In a comprehensive study of healthy corals published Nov. 22 in the journal Nature Communications, a team of scientists from the University of Washington Bothell, Pennsylvania State University and Oregon State University report that coral bacteria are a surprisingly diverse bunch -- and that different sections of the coral body can host unique communities of bacteria.
Study explains waterhemp's metabolic resistance to topramezone
Corn naturally tolerates certain herbicides, detoxifying the chemicals before they can cause harm.
Putting hybrid-electric aircraft performance to the test
Although hybrid-electric cars are becoming commonplace, similar technology applied to airplanes comes with significantly different challenges.
Biologists discover an unusual hallmark of aging in neurons
MIT biologists have discovered that oxidative damage by free radicals produces an unusual pileup of short snippets of RNA in some neurons.
How changing labs revealed a chemical reaction key to cataract formation
Researchers working to understand the biochemistry of cataracts have made a surprising finding: A protein that was long believed to be inert actually has an important chemical function that protects the lens of the eye from cataract formation.
Hidden history of Rome revealed under world's first cathedral
An international team of archaeologists has revealed new insights into the history of Rome following years of work under the Archbasilica of St John Lateran in Rome.
Microplastics pollution in Falklands as high as UK
The first study to investigate microplastics around Ascension Island and the Falkland Islands -- two of the most remote locations in the South Atlantic Ocean -- has found levels of contamination comparable with the waters around the UK.
Challenges for sex workers in holding the line in condom use in Western Australia
A study of sex workers finds unexpectedly low rates of reported condom use for all forms of penetrative sex -- and particularly oral sex.
Why small size matters: Tiny mitochondria stimulate brain cell connections
This research, published online today in Nature Communications, suggests that these unusually small, squat mitochondria help neurons grow and make proper connections in the developing brain.
New method for studying gene expression could improve understanding of brain disease
By analyzing gene expression patterns, researchers have identified previously unknown distinctions between mouse and human neurons.
Largest study of CRISPR-Cas9 mutations creates prediction tool for gene editing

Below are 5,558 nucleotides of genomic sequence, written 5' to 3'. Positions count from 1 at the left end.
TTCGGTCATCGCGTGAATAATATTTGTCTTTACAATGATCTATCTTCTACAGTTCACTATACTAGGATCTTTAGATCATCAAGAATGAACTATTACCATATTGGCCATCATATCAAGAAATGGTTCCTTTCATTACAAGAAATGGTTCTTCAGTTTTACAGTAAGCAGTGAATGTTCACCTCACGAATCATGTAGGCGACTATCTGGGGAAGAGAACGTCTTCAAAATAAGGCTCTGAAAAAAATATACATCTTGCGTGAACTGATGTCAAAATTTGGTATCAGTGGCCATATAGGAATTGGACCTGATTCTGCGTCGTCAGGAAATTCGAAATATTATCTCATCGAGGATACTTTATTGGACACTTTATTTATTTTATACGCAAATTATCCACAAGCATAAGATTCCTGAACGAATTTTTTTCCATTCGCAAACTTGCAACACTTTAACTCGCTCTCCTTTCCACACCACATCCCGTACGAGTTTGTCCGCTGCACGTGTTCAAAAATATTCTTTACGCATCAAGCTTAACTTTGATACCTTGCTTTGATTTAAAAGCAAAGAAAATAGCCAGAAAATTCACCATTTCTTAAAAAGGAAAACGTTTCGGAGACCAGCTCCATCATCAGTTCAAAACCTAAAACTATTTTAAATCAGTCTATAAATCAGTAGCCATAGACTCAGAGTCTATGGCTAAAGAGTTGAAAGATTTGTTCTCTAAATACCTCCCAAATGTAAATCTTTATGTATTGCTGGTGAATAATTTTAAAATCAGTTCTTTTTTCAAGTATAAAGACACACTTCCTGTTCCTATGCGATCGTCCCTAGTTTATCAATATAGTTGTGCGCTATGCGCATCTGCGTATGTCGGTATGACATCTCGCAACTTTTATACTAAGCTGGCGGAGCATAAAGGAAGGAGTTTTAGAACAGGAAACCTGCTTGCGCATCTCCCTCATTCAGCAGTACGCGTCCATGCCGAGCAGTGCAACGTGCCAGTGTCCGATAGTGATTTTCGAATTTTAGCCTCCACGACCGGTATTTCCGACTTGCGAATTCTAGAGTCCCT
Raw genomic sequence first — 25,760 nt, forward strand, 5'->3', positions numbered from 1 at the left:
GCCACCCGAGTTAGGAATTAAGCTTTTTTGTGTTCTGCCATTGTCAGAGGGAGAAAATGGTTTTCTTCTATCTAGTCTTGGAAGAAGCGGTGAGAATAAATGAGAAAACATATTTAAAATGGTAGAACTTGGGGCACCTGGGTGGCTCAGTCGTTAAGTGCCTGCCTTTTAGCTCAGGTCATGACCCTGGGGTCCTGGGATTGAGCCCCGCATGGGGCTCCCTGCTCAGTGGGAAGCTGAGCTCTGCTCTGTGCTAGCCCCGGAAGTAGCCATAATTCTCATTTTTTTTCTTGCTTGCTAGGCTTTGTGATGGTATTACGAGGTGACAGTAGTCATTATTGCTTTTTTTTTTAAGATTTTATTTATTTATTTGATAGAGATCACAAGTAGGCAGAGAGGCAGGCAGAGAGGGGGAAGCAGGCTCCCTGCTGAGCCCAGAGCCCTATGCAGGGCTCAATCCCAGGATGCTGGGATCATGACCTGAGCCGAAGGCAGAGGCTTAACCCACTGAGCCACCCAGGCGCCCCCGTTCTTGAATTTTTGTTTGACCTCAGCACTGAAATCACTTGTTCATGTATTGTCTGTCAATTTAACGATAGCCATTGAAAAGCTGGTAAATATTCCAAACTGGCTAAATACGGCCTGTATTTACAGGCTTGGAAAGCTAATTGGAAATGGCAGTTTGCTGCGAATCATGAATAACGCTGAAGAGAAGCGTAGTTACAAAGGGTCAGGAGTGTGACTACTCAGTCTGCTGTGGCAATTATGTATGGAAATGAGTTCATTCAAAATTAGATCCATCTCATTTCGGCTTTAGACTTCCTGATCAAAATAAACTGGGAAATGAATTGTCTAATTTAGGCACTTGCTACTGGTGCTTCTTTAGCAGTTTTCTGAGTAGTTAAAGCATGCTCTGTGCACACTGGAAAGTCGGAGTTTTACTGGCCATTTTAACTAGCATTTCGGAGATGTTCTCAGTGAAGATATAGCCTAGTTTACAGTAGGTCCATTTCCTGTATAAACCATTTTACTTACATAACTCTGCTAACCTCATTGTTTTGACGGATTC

The largest study of CRISPR action to date has developed a method to predict the exact mutations CRISPR-Cas9 gene editing can introduce to a cell.
Researchers restore breathing, partial forelimb function in rats with spinal cord injuries
a breakthrough study has demonstrated, in animal models of chronic injury, that long-term, devastating effects of spinal cord trauma on breathing and limb function may be reversible.
Psychological intervention proves 'life-changing' for women experiencing domestic abuse
Training domestic violence and abuse (DVA) advocates to deliver psychological support to women experiencing DVA could significantly improve the health of those affected.
Lack of sleep intensifies anger, impairs adaptation to frustrating circumstances
Losing just a couple hours of sleep at night makes you angrier, especially in frustrating situations, according to new Iowa State University research.
ASH releases new clinical practice guidelines for venous thromboembolism
Venous thromboembolism (VTE), a term referring to blood clots in the veins, is a highly prevalent and far-reaching public health problem that can cause disability and death.
Newly discovered wasp turns social spiders into zombies
It sounds like the plot of the world's tiniest horror movie: deep in the Ecuadorian Amazon, a newly discovered species of wasp transforms a 'social' spider into a zombie that abandons its colony to do the wasp's bidding.
First calf born following IVF embryo breakthrough
Scientists at the University of Kent have successfully applied a new way to screen the genetics of cattle embryos, based on technology originally developed for human IVF.
State pension age increase causing huge uncertainty for older workers, especially females
The alignment of state pension ages for women and men -- while in some senses a milestone for gender equality -- has created very real difficulties for those whose who will now not receive their State Pension when they had originally expected to.
USPSTF recommendation statement on interventions to prevent child maltreatment
The US Preventive Services Task Force (USPSTF) finds limited or inconsistent evidence on the benefits of primary care interventions to prevent child maltreatment (defined as abuse, neglect or both).
Telemedicine use increases but still uncommon
Laws passed in 32 states promote the use of telemedicine by mandating coverage and reimbursement.
10 percent of bowel cancer patients can wait more than a year to start treatment
It can take up to a year for some bowel cancer patients in the UK to start treatment, according to international research coordinated by Cancer Research UK and published in BMJ Open today.
Study reveals how a small molecule promotes removal of excess cholesterol